Factor

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Track exercises

4 Exercises

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About Factor

USING: formatting kernel sequences ;
IN: hello-world

: say-hello ( -- string )
  "Hello, World!" ;

Factor was originally designed by Slava Pestov in 2002, as a scripting language implemented on the JVM for game engines. The platform and ecosystem has come a long way since that time, as has the core of the language itself. Factor's standard library has grown enormous, and its implementation, including its self-hosting native code optimising compiler, is now written almost entirely in Factor.

Factor can create standalone, and even GUI applications that behave exactly the same on Linux, Windows and Mac OS.

Factor is a simple, yet powerful and expressive stack-oriented high-level language in the vein of Forth, Joy and Lisp. It proposes a concatenative (point-free and compositional) model of data flow, alongside extreme extensibility and a CLOS-derived object system.

Homoiconicity is a large part of Factor's programming model. All values, including functions and blocks of Factor code, go on the same stack and can be manipulated in the same way. This is a simple, yet powerful paradigm that invites interesting solutions to problems, and indefinite extensibility.

Factor requires from the reader a mindset apart from C or Python. Because of its compositional programming model, each function's output is used as input to the next one. Functions can use other functions or blocks of literal Factor code as input. In this way, it's rather like a (one-directional) Unix pipeline, but far more advanced while being less complicated. It takes some getting used to, but interactive development and re-Factoring are encouraged, and becomes quite fun and interesting to use.

The Factor programming language is open source, and you can find it in active development on GitHub.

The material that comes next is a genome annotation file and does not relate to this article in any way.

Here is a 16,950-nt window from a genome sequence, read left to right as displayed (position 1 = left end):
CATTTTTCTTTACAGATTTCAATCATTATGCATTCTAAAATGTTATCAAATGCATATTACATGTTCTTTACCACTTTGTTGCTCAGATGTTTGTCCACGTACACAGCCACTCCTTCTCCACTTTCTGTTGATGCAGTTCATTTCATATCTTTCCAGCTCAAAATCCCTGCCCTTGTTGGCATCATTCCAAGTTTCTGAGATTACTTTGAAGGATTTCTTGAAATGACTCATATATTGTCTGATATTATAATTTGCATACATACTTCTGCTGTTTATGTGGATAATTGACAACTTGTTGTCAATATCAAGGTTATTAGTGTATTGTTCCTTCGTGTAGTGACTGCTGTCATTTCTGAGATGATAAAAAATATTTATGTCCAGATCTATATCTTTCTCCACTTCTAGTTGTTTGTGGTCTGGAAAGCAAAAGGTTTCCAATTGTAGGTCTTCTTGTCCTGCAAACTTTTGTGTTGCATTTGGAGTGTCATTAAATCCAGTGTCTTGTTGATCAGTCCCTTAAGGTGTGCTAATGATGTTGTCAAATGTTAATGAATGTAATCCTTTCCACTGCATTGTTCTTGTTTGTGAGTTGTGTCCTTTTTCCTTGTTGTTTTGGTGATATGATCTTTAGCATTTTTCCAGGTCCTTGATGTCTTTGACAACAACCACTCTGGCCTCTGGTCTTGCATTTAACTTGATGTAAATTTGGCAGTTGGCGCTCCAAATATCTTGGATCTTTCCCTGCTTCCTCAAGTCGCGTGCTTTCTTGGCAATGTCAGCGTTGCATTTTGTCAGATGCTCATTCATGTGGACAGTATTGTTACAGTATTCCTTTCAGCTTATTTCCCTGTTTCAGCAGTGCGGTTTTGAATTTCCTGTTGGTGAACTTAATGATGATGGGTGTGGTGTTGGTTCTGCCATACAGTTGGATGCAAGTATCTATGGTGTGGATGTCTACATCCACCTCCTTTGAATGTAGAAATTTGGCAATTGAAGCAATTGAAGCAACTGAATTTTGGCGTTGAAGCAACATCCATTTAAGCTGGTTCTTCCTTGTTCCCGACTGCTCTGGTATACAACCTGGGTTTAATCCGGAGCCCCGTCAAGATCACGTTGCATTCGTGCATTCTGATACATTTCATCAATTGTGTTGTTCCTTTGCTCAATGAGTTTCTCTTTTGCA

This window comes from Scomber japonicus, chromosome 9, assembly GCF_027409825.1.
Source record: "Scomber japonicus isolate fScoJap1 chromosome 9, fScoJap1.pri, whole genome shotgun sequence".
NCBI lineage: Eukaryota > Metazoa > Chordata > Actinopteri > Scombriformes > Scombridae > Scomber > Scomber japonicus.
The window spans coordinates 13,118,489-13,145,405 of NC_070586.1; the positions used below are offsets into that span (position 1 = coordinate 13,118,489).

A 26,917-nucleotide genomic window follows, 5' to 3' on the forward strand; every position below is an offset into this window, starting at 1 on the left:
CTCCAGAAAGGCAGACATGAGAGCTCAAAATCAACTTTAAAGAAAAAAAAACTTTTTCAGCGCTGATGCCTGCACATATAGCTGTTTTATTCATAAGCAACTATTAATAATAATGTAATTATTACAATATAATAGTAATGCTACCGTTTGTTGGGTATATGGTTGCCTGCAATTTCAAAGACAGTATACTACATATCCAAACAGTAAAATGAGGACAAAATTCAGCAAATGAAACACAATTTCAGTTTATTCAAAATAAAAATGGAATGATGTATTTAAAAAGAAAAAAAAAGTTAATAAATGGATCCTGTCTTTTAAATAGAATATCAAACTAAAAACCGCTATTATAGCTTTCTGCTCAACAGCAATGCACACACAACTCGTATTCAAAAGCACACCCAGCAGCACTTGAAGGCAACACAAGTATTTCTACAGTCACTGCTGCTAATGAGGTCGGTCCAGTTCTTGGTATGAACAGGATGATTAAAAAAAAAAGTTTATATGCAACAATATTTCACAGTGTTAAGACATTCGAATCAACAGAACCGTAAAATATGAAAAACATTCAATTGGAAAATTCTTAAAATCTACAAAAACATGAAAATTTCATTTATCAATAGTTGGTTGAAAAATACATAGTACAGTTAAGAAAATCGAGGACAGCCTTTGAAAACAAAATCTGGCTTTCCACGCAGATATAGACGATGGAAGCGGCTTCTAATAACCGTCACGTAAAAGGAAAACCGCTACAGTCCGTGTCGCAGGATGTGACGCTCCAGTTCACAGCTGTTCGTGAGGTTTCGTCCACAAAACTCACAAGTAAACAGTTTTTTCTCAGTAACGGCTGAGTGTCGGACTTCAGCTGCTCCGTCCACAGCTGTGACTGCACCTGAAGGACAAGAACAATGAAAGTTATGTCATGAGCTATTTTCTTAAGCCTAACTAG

If you're even a little bit new to Factor, it's highly recommended you read the Factor cookbook and Your first program sections of the Factor documentation before continuing.

Glossary of Factor terms

  • Word Essentially a function, which takes its arguments from, and returns values to, the stack. All words must have a declared stack effect. All elements of Factor's syntax are words, which makes defining new syntax very easy.
  • Vocabulary A collection of words organised in a directory or source-file, like a module or library in other languages.
  • Stack A last-in-first-out list of references to dynamically-typed values used for all operations; the primary way of passing data between functions. It is an implementation detail; Factor could be mostly implemented using term rewriting.
  • Program A series of words that manipulate the stack at runtime. This gives the language a powerful foundation which allows many abstractions and paradigms to be built on top.
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Exercism is a great website

What I like about it is that I am able to solve the challenges in a TDD way working in a environment that I am familiar (my own PC not a browser IDE) and the cherry on the top of the cake is that I have access to code reviews.

Fun. Challenging. Interesting

Community-sourced Factor exercises

These are a few of the 4 exercises on the Factor track. You can see all the exercises here.

Isogram
easy
stack effect
strings
word definition
Hello World
easy
stack effect
word definition
Two Fer
easy
quotations
stack effect
text formatting
word definition
Leap
easy
conditionals
logical operators
quotations
word definition

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